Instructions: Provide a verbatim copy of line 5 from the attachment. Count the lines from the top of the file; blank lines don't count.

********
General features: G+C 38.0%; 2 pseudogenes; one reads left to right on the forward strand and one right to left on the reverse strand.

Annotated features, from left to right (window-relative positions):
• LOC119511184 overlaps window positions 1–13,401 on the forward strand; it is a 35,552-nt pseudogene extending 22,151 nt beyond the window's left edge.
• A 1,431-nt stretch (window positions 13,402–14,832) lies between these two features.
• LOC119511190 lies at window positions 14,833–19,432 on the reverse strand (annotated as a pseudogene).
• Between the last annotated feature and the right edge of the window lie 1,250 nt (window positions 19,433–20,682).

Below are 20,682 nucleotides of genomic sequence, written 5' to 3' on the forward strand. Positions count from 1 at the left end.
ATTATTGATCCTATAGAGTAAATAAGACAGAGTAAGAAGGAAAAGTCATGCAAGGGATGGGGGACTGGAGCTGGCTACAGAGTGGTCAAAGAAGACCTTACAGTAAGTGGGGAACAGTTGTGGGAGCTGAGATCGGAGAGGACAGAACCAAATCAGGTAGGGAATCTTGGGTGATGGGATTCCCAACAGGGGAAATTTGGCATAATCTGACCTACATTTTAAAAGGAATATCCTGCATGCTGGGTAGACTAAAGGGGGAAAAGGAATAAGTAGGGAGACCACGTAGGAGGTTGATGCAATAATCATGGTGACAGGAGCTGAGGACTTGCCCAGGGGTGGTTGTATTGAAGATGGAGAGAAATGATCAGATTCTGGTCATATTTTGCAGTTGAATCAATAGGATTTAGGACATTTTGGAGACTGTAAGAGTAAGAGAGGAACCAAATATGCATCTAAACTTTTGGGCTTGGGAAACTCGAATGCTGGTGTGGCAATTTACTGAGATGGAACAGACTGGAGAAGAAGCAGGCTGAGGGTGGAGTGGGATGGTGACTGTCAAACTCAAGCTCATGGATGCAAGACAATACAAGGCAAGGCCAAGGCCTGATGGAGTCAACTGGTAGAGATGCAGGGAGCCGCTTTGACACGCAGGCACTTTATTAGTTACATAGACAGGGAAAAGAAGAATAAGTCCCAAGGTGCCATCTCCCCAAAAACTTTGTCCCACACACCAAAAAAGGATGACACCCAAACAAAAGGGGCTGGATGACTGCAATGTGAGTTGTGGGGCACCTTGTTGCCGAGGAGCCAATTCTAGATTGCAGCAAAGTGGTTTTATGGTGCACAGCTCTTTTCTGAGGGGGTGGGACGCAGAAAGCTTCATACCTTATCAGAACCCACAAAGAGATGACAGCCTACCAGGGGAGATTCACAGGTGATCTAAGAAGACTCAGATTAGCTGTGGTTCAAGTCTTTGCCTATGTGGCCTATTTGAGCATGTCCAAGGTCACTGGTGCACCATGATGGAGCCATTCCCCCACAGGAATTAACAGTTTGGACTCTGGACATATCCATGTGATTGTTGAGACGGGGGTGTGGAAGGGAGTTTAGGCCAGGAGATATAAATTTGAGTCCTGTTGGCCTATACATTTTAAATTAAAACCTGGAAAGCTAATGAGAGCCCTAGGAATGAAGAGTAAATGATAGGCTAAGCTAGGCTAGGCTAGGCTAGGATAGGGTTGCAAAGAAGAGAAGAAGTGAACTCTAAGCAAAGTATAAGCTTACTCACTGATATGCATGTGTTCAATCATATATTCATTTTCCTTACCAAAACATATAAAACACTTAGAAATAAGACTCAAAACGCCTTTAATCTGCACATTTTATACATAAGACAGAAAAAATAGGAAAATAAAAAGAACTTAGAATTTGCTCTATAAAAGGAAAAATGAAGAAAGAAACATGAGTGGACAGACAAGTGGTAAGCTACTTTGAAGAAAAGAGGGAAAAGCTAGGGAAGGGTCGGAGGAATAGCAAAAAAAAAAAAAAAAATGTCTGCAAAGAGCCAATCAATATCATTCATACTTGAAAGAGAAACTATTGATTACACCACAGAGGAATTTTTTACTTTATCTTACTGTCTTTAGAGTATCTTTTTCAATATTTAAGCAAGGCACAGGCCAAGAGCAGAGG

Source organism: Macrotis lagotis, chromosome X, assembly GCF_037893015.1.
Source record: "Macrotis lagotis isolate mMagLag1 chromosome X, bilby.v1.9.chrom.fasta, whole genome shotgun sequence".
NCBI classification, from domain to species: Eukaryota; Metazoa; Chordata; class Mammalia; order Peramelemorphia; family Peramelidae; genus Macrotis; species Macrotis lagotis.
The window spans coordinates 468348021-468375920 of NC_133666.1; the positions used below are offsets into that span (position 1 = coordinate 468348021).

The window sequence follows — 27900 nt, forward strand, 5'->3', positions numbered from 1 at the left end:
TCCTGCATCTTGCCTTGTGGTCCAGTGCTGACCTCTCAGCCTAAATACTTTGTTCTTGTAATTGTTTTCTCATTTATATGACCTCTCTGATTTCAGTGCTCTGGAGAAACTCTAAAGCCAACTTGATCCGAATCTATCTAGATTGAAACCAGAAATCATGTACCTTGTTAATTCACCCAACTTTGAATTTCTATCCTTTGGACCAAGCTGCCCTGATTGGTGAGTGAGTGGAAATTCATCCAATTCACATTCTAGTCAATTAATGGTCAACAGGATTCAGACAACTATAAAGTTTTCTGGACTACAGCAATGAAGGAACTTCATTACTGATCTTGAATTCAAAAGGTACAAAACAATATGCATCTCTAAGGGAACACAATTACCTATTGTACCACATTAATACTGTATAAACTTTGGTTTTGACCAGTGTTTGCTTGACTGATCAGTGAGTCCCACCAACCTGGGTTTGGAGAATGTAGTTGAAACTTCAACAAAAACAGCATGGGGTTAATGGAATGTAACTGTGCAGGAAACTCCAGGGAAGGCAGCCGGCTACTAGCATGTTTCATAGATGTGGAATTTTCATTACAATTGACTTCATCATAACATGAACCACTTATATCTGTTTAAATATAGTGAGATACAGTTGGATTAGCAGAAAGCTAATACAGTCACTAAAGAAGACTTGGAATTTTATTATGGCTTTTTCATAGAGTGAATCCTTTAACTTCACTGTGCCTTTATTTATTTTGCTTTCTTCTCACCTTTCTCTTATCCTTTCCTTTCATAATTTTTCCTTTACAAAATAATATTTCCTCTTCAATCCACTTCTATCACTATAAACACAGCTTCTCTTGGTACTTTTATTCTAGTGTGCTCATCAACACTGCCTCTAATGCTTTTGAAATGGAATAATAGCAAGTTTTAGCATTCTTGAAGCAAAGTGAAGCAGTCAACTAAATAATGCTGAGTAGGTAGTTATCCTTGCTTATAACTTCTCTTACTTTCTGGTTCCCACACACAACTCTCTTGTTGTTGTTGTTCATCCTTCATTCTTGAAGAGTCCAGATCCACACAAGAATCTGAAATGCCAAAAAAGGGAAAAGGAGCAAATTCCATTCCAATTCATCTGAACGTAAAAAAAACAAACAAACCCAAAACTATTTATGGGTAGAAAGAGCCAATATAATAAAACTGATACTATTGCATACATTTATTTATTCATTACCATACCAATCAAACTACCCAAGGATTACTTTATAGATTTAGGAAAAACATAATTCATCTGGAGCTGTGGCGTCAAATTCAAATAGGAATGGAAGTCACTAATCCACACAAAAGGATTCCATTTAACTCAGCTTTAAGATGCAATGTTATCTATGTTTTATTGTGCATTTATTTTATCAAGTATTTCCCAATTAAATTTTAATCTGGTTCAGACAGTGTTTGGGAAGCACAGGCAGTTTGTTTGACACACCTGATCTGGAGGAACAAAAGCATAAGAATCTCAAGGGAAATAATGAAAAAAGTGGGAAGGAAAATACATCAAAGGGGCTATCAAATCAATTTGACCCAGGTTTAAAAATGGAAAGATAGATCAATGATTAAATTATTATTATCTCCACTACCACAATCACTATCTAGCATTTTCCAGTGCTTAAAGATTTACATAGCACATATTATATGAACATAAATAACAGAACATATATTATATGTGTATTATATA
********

• LOC119511190 lies at window positions 14,833–19,432 on the reverse strand (annotated as a pseudogene).